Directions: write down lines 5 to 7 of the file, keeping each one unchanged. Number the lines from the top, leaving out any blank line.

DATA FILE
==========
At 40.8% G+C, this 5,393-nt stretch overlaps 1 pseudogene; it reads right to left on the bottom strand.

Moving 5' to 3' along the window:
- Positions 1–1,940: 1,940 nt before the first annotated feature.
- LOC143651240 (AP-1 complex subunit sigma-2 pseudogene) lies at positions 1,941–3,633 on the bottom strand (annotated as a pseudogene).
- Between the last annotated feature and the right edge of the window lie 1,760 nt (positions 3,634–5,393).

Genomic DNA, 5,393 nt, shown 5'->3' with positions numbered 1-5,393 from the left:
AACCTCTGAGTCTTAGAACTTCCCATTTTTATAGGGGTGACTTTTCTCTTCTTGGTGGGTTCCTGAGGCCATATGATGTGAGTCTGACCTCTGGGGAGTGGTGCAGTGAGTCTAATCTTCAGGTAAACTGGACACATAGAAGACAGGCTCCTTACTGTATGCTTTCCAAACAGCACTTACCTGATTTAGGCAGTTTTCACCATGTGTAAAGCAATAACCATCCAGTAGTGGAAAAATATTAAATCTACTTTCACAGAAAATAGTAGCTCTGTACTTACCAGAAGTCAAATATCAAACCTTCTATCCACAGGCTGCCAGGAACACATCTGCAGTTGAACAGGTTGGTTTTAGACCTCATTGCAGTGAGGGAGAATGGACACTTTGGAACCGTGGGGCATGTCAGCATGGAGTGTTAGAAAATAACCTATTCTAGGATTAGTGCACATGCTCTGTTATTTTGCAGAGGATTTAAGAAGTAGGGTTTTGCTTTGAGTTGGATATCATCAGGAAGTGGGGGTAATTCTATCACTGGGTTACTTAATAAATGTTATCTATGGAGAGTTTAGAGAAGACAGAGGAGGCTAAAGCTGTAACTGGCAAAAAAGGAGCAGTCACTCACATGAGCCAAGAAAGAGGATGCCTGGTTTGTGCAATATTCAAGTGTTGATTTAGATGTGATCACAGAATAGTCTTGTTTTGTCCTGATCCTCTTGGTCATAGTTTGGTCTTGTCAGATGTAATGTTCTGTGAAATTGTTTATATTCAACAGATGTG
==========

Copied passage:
- Between the last annotated feature and the right edge of the window lie 1,760 nt (positions 3,634–5,393).

Genomic DNA, 5,393 nt, shown 5'->3' with positions numbered 1-5,393 from the left:
AACCTCTGAGTCTTAGAACTTCCCATTTTTATAGGGGTGACTTTTCTCTTCTTGGTGGGTTCCTGAGGCCATATGATGTGAGTCTGACCTCTGGGGAGTGGTGCAGTGAGTCTAATCTTCAGGTAAACTGGACACATAGAAGACAGGCTCCTTACTGTATGCTTTCCAAACAGCACTTACCTGATTTAGGCAGTTTTCACCATGTGTAAAGCAATAACCATCCAGTAGTGGAAAAATATTAAATCTACTTTCACAGAAAATAGTAGCTCTGTACTTACCAGAAGTCAAATATCAAACCTTCTATCCACAGGCTGCCAGGAACACATCTGCAGTTGAACAGGTTGGTTTTAGACCTCATTGCAGTGAGGGAGAATGGACACTTTGGAACCGTGGGGCATGTCAGCATGGAGTGTTAGAAAATAACCTATTCTAGGATTAGTGCACATGCTCTGTTATTTTGCAGAGGATTTAAGAAGTAGGGTTTTGCTTTGAGTTGGATATCATCAGGAAGTGGGGGTAATTCTATCACTGGGTTACTTAATAAATGTTATCTATGGAGAGTTTAGAGAAGACAGAGGAGGCTAAAGCTGTAACTGGCAAAAAAGGAGCAGTCACTCACATGAGCCAAGAAAGAGGATGCCTGGTTTGTGCAATATTCAAGTGTTGATTTAGATGTGATCACAGAATAGTCTTGTTTTGTCCTGATCCTCTTGGTCATAGTTTGGTCTTGTCAGATGTAATGTTCTGTGAAATTGTTTATATTCAACAGATGTG